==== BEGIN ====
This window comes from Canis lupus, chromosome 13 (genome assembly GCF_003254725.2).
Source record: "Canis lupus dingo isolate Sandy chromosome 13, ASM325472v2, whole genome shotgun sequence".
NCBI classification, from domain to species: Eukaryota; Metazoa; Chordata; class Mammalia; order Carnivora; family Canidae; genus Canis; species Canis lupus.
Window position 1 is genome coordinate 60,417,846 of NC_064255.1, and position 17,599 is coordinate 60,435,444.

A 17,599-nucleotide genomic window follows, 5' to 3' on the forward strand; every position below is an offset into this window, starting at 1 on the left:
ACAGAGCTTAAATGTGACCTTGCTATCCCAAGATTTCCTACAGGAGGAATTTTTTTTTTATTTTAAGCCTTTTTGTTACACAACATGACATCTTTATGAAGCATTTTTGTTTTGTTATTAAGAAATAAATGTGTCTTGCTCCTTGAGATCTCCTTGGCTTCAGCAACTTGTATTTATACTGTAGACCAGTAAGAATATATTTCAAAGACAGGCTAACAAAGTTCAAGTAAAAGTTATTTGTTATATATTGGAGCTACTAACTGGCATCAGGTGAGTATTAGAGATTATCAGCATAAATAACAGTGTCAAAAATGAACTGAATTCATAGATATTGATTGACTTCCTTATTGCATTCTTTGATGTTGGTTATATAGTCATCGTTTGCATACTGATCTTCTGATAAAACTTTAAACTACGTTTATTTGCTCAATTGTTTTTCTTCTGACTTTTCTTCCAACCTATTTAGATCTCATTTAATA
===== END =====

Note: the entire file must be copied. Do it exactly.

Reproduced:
This window comes from Canis lupus, chromosome 13 (genome assembly GCF_003254725.2).
Source record: "Canis lupus dingo isolate Sandy chromosome 13, ASM325472v2, whole genome shotgun sequence".
NCBI classification, from domain to species: Eukaryota; Metazoa; Chordata; class Mammalia; order Carnivora; family Canidae; genus Canis; species Canis lupus.
Window position 1 is genome coordinate 60,417,846 of NC_064255.1, and position 17,599 is coordinate 60,435,444.

A 17,599-nucleotide genomic window follows, 5' to 3' on the forward strand; every position below is an offset into this window, starting at 1 on the left:
ACAGAGCTTAAATGTGACCTTGCTATCCCAAGATTTCCTACAGGAGGAATTTTTTTTTTATTTTAAGCCTTTTTGTTACACAACATGACATCTTTATGAAGCATTTTTGTTTTGTTATTAAGAAATAAATGTGTCTTGCTCCTTGAGATCTCCTTGGCTTCAGCAACTTGTATTTATACTGTAGACCAGTAAGAATATATTTCAAAGACAGGCTAACAAAGTTCAAGTAAAAGTTATTTGTTATATATTGGAGCTACTAACTGGCATCAGGTGAGTATTAGAGATTATCAGCATAAATAACAGTGTCAAAAATGAACTGAATTCATAGATATTGATTGACTTCCTTATTGCATTCTTTGATGTTGGTTATATAGTCATCGTTTGCATACTGATCTTCTGATAAAACTTTAAACTACGTTTATTTGCTCAATTGTTTTTCTTCTGACTTTTCTTCCAACCTATTTAGATCTCATTTAATA